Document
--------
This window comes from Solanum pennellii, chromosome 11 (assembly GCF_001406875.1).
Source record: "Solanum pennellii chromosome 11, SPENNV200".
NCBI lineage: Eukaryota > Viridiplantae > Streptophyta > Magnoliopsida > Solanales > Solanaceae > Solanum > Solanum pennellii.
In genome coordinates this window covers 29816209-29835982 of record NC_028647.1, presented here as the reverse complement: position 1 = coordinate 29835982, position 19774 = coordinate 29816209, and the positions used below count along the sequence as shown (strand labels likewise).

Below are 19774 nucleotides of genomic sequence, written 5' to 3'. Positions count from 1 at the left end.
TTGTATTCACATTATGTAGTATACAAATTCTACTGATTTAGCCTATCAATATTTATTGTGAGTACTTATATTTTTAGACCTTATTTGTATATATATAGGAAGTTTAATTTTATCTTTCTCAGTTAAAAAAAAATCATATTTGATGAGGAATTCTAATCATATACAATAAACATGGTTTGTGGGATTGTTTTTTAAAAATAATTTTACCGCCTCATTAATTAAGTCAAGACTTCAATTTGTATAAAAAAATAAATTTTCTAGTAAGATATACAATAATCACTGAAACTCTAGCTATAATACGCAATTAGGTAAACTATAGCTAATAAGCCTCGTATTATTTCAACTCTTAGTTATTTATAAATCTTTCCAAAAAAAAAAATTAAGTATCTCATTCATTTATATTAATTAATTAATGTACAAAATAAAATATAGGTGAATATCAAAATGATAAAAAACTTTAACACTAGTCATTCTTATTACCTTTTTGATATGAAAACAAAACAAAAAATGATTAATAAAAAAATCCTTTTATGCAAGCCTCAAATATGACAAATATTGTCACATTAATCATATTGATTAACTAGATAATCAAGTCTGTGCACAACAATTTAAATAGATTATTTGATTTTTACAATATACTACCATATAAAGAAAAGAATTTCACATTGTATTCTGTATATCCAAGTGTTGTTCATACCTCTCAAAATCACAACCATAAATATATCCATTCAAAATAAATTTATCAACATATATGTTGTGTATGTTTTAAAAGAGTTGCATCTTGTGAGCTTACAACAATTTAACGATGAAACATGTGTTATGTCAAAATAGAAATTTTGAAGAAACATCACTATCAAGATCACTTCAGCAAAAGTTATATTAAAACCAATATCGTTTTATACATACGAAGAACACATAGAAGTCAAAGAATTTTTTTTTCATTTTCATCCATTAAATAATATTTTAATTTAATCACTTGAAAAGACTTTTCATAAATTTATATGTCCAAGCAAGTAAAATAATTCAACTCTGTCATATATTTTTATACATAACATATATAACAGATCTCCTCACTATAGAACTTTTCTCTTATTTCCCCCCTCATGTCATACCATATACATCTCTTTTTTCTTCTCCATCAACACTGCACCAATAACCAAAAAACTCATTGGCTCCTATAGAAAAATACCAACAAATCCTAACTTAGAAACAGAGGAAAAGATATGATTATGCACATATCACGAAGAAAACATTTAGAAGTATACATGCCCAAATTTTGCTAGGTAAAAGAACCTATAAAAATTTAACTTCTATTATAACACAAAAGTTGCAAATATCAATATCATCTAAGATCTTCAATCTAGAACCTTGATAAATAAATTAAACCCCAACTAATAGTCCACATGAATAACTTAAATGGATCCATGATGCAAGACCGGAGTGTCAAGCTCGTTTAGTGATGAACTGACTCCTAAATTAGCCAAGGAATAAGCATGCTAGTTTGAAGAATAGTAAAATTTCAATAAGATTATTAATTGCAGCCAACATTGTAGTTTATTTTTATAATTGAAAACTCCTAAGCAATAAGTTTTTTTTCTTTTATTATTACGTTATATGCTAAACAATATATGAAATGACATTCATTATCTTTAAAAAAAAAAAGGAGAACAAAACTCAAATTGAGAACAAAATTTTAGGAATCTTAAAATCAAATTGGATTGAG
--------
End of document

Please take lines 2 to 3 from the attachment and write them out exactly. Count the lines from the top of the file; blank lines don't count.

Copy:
Source record: "Solanum pennellii chromosome 11, SPENNV200".
NCBI lineage: Eukaryota > Viridiplantae > Streptophyta > Magnoliopsida > Solanales > Solanaceae > Solanum > Solanum pennellii.